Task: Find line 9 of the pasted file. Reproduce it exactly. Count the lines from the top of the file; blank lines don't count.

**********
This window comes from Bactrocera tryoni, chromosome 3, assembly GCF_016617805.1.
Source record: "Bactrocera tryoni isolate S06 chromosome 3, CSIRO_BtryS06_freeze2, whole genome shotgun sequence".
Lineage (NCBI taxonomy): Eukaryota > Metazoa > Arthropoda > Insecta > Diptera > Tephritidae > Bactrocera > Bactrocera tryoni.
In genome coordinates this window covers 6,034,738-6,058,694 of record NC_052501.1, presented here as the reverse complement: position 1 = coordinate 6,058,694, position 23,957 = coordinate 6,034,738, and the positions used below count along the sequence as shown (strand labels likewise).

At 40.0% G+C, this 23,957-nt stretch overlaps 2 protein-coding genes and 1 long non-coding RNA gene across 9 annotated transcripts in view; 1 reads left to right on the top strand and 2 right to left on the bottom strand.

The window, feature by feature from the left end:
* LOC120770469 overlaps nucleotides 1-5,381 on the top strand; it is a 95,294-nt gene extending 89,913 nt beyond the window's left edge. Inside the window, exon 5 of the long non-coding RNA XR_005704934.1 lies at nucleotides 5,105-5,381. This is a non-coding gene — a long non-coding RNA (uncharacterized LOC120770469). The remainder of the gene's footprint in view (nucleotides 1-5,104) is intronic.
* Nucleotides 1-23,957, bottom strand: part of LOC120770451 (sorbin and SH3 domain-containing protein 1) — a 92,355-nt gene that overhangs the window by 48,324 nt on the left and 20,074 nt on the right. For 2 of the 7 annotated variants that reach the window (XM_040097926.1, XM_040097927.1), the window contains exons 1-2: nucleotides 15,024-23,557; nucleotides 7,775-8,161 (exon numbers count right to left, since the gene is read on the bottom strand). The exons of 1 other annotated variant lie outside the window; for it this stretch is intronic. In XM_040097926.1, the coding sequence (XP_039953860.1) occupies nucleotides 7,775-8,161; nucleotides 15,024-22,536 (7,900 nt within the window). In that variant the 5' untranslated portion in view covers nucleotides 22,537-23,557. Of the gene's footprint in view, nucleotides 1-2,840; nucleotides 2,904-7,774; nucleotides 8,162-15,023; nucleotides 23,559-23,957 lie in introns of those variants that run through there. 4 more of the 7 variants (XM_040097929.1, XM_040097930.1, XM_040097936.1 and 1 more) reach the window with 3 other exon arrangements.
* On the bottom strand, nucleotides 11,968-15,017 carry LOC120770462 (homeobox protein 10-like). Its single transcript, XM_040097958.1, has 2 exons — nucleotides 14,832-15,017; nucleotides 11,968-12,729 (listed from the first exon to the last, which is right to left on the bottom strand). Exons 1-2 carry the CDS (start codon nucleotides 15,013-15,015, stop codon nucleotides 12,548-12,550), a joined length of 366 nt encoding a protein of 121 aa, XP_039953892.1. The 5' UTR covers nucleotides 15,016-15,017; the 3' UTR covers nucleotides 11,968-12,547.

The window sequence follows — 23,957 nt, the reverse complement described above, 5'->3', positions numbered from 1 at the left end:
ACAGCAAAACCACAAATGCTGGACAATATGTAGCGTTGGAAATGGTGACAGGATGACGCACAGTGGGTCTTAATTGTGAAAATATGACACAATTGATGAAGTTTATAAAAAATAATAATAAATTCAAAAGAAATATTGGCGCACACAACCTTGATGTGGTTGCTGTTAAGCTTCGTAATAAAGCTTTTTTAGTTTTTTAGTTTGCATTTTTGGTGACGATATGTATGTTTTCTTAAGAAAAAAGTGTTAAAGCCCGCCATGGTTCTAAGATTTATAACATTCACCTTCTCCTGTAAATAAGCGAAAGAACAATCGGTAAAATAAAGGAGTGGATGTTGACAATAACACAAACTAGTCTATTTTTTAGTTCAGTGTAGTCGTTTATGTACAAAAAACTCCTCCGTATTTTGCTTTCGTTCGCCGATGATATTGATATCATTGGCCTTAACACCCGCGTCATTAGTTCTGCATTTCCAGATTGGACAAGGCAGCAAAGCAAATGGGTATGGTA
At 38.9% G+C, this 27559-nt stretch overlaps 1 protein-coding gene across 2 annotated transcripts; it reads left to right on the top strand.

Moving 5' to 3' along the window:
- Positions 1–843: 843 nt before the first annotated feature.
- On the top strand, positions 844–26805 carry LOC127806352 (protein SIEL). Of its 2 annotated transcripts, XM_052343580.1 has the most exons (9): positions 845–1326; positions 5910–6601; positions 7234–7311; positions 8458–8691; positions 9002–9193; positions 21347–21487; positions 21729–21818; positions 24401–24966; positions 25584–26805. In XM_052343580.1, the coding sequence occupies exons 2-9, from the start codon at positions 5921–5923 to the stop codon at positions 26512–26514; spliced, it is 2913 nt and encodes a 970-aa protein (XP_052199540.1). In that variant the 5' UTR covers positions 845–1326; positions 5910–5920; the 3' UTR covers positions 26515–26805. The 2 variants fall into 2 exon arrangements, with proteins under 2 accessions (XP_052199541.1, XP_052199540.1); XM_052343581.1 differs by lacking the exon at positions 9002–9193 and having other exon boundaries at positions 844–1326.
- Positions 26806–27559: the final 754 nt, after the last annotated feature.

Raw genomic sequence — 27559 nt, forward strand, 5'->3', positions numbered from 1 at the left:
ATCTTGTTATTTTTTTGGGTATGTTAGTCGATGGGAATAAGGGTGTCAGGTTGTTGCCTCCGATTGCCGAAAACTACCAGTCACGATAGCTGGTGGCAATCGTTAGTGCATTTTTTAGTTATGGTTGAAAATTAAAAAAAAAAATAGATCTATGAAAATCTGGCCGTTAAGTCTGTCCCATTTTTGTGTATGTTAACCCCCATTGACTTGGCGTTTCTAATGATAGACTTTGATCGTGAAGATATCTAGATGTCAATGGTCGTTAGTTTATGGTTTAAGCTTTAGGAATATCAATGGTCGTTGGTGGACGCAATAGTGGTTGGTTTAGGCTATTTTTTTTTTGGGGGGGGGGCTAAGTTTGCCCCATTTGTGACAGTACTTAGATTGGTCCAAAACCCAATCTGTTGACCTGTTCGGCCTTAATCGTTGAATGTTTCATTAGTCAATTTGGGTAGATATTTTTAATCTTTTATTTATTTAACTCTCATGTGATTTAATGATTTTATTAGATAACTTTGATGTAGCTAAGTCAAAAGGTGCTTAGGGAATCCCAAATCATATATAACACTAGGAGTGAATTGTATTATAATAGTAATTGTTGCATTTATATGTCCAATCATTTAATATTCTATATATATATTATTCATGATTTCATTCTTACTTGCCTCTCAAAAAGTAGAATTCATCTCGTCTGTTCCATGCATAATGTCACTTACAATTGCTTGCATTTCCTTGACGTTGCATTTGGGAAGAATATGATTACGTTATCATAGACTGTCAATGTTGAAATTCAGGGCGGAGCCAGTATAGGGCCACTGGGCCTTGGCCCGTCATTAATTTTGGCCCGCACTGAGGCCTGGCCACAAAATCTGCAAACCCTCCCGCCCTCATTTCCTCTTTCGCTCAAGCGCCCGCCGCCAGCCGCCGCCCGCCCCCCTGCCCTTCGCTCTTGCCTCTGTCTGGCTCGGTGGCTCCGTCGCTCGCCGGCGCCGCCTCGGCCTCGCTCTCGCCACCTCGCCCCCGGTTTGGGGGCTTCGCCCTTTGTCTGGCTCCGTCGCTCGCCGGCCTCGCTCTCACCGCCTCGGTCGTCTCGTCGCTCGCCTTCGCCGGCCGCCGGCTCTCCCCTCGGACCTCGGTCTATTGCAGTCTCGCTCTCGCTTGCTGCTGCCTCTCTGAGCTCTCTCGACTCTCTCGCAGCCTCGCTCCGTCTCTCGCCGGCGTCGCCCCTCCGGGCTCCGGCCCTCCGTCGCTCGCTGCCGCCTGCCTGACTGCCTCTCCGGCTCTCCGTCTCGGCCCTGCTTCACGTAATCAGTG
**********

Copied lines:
* On the bottom strand, nucleotides 11,968-15,017 carry LOC120770462 (homeobox protein 10-like). Its single transcript, XM_040097958.1, has 2 exons — nucleotides 14,832-15,017; nucleotides 11,968-12,729 (listed from the first exon to the last, which is right to left on the bottom strand). Exons 1-2 carry the CDS (start codon nucleotides 15,013-15,015, stop codon nucleotides 12,548-12,550), a joined length of 366 nt encoding a protein of 121 aa, XP_039953892.1. The 5' UTR covers nucleotides 15,016-15,017; the 3' UTR covers nucleotides 11,968-12,547.